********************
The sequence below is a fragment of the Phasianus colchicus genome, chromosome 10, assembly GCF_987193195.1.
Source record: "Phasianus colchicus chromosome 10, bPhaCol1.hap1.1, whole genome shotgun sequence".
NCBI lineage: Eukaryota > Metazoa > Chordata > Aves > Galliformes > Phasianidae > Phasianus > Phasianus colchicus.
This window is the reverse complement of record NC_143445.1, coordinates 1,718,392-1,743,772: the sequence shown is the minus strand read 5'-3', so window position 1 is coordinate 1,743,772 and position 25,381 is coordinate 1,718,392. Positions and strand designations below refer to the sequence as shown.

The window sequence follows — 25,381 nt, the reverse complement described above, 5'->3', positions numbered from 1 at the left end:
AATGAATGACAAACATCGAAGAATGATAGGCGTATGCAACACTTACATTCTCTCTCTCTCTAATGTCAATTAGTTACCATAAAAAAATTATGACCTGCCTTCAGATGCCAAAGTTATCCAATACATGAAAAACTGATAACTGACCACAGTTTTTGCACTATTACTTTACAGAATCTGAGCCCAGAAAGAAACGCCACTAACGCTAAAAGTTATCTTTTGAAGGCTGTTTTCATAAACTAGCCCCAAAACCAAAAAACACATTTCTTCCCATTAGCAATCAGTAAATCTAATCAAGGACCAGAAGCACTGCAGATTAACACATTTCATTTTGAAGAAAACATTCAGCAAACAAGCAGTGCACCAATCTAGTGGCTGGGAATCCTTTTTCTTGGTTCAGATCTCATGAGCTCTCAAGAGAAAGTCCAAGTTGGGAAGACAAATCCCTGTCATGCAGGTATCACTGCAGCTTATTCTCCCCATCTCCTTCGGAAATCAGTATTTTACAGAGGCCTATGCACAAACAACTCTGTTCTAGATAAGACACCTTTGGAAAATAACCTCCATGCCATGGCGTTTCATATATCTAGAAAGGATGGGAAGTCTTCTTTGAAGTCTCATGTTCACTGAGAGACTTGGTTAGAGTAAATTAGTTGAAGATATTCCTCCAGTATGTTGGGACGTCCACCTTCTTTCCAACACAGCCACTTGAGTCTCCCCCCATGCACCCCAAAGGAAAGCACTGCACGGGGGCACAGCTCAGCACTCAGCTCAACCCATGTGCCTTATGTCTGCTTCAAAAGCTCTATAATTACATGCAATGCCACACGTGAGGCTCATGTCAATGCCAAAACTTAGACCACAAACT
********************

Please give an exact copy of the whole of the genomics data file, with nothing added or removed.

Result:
The sequence below is a fragment of the Phasianus colchicus genome, chromosome 10, assembly GCF_987193195.1.
Source record: "Phasianus colchicus chromosome 10, bPhaCol1.hap1.1, whole genome shotgun sequence".
NCBI lineage: Eukaryota > Metazoa > Chordata > Aves > Galliformes > Phasianidae > Phasianus > Phasianus colchicus.
This window is the reverse complement of record NC_143445.1, coordinates 1,718,392-1,743,772: the sequence shown is the minus strand read 5'-3', so window position 1 is coordinate 1,743,772 and position 25,381 is coordinate 1,718,392. Positions and strand designations below refer to the sequence as shown.

The window sequence follows — 25,381 nt, the reverse complement described above, 5'->3', positions numbered from 1 at the left end:
AATGAATGACAAACATCGAAGAATGATAGGCGTATGCAACACTTACATTCTCTCTCTCTCTAATGTCAATTAGTTACCATAAAAAAATTATGACCTGCCTTCAGATGCCAAAGTTATCCAATACATGAAAAACTGATAACTGACCACAGTTTTTGCACTATTACTTTACAGAATCTGAGCCCAGAAAGAAACGCCACTAACGCTAAAAGTTATCTTTTGAAGGCTGTTTTCATAAACTAGCCCCAAAACCAAAAAACACATTTCTTCCCATTAGCAATCAGTAAATCTAATCAAGGACCAGAAGCACTGCAGATTAACACATTTCATTTTGAAGAAAACATTCAGCAAACAAGCAGTGCACCAATCTAGTGGCTGGGAATCCTTTTTCTTGGTTCAGATCTCATGAGCTCTCAAGAGAAAGTCCAAGTTGGGAAGACAAATCCCTGTCATGCAGGTATCACTGCAGCTTATTCTCCCCATCTCCTTCGGAAATCAGTATTTTACAGAGGCCTATGCACAAACAACTCTGTTCTAGATAAGACACCTTTGGAAAATAACCTCCATGCCATGGCGTTTCATATATCTAGAAAGGATGGGAAGTCTTCTTTGAAGTCTCATGTTCACTGAGAGACTTGGTTAGAGTAAATTAGTTGAAGATATTCCTCCAGTATGTTGGGACGTCCACCTTCTTTCCAACACAGCCACTTGAGTCTCCCCCCATGCACCCCAAAGGAAAGCACTGCACGGGGGCACAGCTCAGCACTCAGCTCAACCCATGTGCCTTATGTCTGCTTCAAAAGCTCTATAATTACATGCAATGCCACACGTGAGGCTCATGTCAATGCCAAAACTTAGACCACAAACT